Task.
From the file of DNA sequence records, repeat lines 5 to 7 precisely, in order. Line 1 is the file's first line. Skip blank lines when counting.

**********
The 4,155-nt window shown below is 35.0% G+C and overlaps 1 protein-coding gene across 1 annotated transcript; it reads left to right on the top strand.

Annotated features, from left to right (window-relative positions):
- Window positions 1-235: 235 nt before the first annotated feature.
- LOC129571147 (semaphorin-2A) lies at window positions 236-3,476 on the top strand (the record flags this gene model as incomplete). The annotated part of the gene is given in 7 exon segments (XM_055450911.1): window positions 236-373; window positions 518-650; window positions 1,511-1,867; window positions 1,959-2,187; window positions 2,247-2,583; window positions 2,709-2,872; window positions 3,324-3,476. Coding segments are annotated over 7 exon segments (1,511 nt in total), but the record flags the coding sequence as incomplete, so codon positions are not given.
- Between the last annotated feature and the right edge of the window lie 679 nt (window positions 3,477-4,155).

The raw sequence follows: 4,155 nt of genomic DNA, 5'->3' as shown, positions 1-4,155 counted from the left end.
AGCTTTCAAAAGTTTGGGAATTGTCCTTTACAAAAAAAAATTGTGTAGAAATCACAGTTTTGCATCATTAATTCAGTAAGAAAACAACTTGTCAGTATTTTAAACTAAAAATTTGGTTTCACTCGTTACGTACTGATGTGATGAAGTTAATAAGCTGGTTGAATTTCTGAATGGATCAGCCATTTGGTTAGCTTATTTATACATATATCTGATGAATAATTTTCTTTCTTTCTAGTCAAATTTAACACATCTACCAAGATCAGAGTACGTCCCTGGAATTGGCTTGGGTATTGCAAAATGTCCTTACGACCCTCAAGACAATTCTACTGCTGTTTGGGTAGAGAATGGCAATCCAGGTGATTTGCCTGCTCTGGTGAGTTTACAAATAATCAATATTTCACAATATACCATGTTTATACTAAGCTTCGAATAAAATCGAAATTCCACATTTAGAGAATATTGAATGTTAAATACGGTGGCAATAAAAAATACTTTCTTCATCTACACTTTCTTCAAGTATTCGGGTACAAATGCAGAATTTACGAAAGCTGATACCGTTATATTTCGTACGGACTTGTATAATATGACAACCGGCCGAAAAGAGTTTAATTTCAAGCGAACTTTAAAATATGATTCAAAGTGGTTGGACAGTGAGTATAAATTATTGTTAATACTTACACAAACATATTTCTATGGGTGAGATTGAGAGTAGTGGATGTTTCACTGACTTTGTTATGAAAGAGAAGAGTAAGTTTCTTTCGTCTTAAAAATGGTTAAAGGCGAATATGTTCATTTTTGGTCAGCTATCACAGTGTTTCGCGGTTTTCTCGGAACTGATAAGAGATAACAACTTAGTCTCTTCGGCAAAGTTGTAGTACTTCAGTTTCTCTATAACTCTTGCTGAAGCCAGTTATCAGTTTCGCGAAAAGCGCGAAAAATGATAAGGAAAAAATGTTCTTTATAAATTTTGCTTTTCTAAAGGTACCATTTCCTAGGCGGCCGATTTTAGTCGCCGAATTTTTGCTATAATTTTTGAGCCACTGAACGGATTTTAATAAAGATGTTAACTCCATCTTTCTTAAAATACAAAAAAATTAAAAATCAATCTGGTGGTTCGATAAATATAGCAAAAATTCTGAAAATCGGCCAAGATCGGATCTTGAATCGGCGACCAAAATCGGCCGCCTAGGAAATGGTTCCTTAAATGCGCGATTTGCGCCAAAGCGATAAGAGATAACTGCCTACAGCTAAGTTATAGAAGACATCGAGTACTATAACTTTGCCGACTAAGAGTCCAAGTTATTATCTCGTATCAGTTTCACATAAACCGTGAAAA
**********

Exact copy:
- Between the last annotated feature and the right edge of the window lie 679 nt (window positions 3,477-4,155).

The raw sequence follows: 4,155 nt of genomic DNA, 5'->3' as shown, positions 1-4,155 counted from the left end.
AGCTTTCAAAAGTTTGGGAATTGTCCTTTACAAAAAAAAATTGTGTAGAAATCACAGTTTTGCATCATTAATTCAGTAAGAAAACAACTTGTCAGTATTTTAAACTAAAAATTTGGTTTCACTCGTTACGTACTGATGTGATGAAGTTAATAAGCTGGTTGAATTTCTGAATGGATCAGCCATTTGGTTAGCTTATTTATACATATATCTGATGAATAATTTTCTTTCTTTCTAGTCAAATTTAACACATCTACCAAGATCAGAGTACGTCCCTGGAATTGGCTTGGGTATTGCAAAATGTCCTTACGACCCTCAAGACAATTCTACTGCTGTTTGGGTAGAGAATGGCAATCCAGGTGATTTGCCTGCTCTGGTGAGTTTACAAATAATCAATATTTCACAATATACCATGTTTATACTAAGCTTCGAATAAAATCGAAATTCCACATTTAGAGAATATTGAATGTTAAATACGGTGGCAATAAAAAATACTTTCTTCATCTACACTTTCTTCAAGTATTCGGGTACAAATGCAGAATTTACGAAAGCTGATACCGTTATATTTCGTACGGACTTGTATAATATGACAACCGGCCGAAAAGAGTTTAATTTCAAGCGAACTTTAAAATATGATTCAAAGTGGTTGGACAGTGAGTATAAATTATTGTTAATACTTACACAAACATATTTCTATGGGTGAGATTGAGAGTAGTGGATGTTTCACTGACTTTGTTATGAAAGAGAAGAGTAAGTTTCTTTCGTCTTAAAAATGGTTAAAGGCGAATATGTTCATTTTTGGTCAGCTATCACAGTGTTTCGCGGTTTTCTCGGAACTGATAAGAGATAACAACTTAGTCTCTTCGGCAAAGTTGTAGTACTTCAGTTTCTCTATAACTCTTGCTGAAGCCAGTTATCAGTTTCGCGAAAAGCGCGAAAAATGATAAGGAAAAAATGTTCTTTATAAATTTTGCTTTTCTAAAGGTACCATTTCCTAGGCGGCCGATTTTAGTCGCCGAATTTTTGCTATAATTTTTGAGCCACTGAACGGATTTTAATAAAGATGTTAACTCCATCTTTCTTAAAATACAAAAAAATTAAAAATCAATCTGGTGGTTCGATAAATATAGCAAAAATTCTGAAAATCGGCCAAGATCGGATCTTGAATCGGCGACCAAAATCGGCCGCCTAGGAAATGGTTCCTTAAATGCGCGATTTGCGCCAAAGCGATAAGAGATAACTGCCTACAGCTAAGTTATAGAAGACATCGAGTACTATAACTTTGCCGACTAAGAGTCCAAGTTATTATCTCGTATCAGTTTCACATAAACCGTGAAAA